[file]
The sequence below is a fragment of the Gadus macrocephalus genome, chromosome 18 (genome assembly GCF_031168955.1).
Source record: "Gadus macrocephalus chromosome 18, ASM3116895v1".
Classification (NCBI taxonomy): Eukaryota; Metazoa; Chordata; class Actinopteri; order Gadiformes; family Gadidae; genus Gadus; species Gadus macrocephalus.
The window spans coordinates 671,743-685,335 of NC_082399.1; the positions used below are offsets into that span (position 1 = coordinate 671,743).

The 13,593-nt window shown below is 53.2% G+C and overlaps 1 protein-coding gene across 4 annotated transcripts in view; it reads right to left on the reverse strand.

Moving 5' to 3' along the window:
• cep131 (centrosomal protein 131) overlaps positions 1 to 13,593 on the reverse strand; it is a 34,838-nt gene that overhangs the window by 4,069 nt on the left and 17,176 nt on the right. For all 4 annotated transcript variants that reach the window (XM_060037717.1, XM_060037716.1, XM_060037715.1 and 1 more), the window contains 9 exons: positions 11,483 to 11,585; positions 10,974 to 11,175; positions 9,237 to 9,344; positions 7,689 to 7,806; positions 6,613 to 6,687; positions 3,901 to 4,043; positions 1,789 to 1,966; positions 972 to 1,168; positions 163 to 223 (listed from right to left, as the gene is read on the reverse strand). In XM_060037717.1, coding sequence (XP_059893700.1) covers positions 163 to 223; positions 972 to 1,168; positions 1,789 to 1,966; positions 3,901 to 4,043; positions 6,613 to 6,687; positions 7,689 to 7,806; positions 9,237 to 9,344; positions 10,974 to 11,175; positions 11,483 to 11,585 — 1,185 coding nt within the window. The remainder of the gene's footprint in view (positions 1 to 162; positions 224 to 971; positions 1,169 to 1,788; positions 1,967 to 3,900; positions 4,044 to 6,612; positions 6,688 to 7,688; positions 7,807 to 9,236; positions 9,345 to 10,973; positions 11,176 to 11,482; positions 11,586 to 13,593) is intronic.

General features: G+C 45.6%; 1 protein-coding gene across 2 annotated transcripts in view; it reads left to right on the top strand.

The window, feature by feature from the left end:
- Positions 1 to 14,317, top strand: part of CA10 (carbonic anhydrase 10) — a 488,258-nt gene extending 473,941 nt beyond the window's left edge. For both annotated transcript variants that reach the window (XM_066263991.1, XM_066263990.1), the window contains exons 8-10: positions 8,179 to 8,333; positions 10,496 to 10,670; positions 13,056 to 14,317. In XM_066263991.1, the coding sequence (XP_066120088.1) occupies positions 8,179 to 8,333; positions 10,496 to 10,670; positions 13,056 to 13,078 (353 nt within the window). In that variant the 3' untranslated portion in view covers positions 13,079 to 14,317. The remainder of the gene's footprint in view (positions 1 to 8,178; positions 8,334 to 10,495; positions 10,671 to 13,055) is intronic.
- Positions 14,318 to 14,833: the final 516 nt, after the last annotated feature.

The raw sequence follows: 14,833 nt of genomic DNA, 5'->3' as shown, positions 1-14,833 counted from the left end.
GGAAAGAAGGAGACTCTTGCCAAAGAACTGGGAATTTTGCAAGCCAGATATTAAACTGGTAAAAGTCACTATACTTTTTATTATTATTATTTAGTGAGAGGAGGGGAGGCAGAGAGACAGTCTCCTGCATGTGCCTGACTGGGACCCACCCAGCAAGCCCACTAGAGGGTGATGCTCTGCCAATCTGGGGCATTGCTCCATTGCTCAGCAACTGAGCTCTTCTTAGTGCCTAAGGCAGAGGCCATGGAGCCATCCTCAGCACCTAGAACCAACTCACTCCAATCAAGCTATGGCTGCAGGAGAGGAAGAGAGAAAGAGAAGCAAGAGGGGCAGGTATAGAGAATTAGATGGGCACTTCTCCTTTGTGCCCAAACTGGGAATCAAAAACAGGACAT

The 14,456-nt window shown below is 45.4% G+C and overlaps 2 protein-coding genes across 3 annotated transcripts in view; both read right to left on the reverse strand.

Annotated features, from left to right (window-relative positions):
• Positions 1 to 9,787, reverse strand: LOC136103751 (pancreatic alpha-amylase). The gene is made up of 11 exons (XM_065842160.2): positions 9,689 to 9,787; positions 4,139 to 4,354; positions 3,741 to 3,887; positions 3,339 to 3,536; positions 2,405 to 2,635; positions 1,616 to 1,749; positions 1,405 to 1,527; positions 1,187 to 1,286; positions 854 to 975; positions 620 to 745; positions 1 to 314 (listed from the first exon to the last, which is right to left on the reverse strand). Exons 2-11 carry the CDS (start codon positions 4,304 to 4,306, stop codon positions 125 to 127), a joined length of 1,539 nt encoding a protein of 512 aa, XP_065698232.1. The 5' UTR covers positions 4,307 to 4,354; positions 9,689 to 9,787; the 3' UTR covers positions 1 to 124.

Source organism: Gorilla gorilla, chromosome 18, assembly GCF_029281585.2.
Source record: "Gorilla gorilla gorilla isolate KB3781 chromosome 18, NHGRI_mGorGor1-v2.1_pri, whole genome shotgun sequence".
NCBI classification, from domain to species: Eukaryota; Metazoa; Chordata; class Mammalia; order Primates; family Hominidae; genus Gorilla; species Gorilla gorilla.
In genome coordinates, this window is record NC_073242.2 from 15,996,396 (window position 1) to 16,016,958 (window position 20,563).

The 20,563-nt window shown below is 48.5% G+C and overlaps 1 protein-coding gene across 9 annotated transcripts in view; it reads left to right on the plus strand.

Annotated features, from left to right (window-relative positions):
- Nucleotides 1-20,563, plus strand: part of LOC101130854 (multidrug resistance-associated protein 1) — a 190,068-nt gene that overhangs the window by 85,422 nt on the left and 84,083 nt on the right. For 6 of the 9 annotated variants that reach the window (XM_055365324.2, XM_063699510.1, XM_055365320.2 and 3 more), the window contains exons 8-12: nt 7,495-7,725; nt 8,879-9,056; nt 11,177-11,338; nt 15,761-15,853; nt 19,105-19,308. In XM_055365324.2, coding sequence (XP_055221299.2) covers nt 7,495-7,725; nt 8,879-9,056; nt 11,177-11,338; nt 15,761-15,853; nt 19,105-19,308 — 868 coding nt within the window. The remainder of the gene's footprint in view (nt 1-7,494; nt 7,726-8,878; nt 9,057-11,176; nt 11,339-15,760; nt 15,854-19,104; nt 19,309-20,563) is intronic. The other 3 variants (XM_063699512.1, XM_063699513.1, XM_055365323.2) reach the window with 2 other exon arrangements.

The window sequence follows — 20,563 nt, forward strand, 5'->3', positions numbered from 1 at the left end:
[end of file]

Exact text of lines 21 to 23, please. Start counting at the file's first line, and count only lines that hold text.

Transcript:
The 20,563-nt window shown below is 48.5% G+C and overlaps 1 protein-coding gene across 9 annotated transcripts in view; it reads left to right on the plus strand.

Annotated features, from left to right (window-relative positions):
- Nucleotides 1-20,563, plus strand: part of LOC101130854 (multidrug resistance-associated protein 1) — a 190,068-nt gene that overhangs the window by 85,422 nt on the left and 84,083 nt on the right. For 6 of the 9 annotated variants that reach the window (XM_055365324.2, XM_063699510.1, XM_055365320.2 and 3 more), the window contains exons 8-12: nt 7,495-7,725; nt 8,879-9,056; nt 11,177-11,338; nt 15,761-15,853; nt 19,105-19,308. In XM_055365324.2, coding sequence (XP_055221299.2) covers nt 7,495-7,725; nt 8,879-9,056; nt 11,177-11,338; nt 15,761-15,853; nt 19,105-19,308 — 868 coding nt within the window. The remainder of the gene's footprint in view (nt 1-7,494; nt 7,726-8,878; nt 9,057-11,176; nt 11,339-15,760; nt 15,854-19,104; nt 19,309-20,563) is intronic. The other 3 variants (XM_063699512.1, XM_063699513.1, XM_055365323.2) reach the window with 2 other exon arrangements.